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The Broad

The whole focus of this website is Hoveton Great Broad – but what is a ‘broad’ and what makes this one so special?

Hoveton Broad Restoration Outcome

What are ‘The Broads’

‘Broads’ are the shallow lakes that give the area its name. You’d be forgiven for thinking that these lakes are entirely natural – and up until fairly recently, that’s what everyone else thought. Then, in the 1950s Dr. Joyce Lambert discovered that the Broads are in fact ‘man-made’. They were created by digging out peat, which was then dried and used for fuel. More than 900 million cubic feet of peat were extracted from the broads in the Middle Ages.

Over time these peat diggings became flooded and created the wetland landscape that we know today. This wetland habitat is of international importance, supporting over 11,067 species including 31 found almost exclusively in The Broads.

Today The Broads National Park is a very important area for tourism, with over 8 million visitors generating £568 million every year.

Lillies on the broad
reflections on the broad

Why is this place so important?

To use the scientific jargon, Hoveton Great Broad is a ‘natural eutrophic lake’. In other words, it is a clear shallow lake rich in plants and animals……or so it should be. When you look down into the water, it should be like looking into an aquarium – beautifully clear, full of a variety of plants (including rarities like water soldier), with fish swimming through the underwater ‘jungle’, chasing beetles and bugs of all shapes and sizes. Above, the air should be a-buzz with dragonflies, damselflies and other insects. The whole place should be alive with birds – dabbling ducks, coots, swans, herons and kingfishers, with birds of prey circling overhead and warblers darting amongst the reedy margins.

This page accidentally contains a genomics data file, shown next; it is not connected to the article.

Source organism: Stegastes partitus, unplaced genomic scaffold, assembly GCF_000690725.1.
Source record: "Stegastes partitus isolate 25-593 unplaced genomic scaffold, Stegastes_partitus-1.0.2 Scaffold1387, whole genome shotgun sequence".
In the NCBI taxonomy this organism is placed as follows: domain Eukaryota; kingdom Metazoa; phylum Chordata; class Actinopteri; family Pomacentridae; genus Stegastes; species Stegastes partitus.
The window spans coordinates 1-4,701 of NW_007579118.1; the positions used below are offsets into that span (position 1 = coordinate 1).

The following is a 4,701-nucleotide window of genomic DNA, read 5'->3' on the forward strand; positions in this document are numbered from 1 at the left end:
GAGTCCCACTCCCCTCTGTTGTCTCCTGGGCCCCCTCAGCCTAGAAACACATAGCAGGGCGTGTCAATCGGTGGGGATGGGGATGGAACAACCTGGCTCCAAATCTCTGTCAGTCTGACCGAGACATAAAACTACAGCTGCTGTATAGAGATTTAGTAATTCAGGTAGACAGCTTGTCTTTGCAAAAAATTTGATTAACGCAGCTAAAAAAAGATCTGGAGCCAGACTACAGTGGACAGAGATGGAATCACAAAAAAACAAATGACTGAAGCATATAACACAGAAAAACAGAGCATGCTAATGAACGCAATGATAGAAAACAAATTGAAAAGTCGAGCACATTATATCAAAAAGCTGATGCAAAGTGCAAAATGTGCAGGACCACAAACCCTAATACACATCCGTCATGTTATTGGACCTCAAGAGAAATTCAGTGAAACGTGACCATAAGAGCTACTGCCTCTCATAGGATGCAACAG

Because of its potential to support such a rich variety of life, Hoveton Great Broad is heavily protected under a variety of designations. It lies within The Broads ‘Special Area of Conservation (SAC)’ – one of 254 sites in England that support the country’s rarest and most important habitats and species. These special wildlife-rich lakes are only found within 3 of these SACs, which is why it’s so important that we protect each and every one of them!

Hoveton Great Broad is also part of Broadland Special Protection Area (SPA) – one of the country’s most important places for birds. Rare species such as marsh harrier, bittern, osprey, shoveler and gadwall use the broad every year, with even rarer species such as sea eagles occasionally visiting.

Lone swan swimming on Hoveton Broad

What’s the problem?

So if Hoveton Great Broad is such a fantastic place for wildlife, why does it need restoring? Back in the 1950s, the broad was in pristine condition; beautifully clear and full of life. However, like many of the broads, Hoveton Great Broad is directly connected to an adjacent river – in this case the River Bure. Over the ‘60s and ‘70s, as the local population (and the associated sewage output!) increased and agriculture intensified, the river became more and more polluted. This in turn affected the broad – it became brown and dominated by algae. Most of the plants disappeared and the broad began to silt up. Today, the broad is a barren aquatic desert; turbid and lifeless. But it could be so much better…

To find out how we will restore Hoveton Great Broad, click here.

Our History

Hoveton Great Broad has had an interesting history, not just on its own, but as part of the bigger cultural, landscape, geographical and industrial story of the East of England.

Read more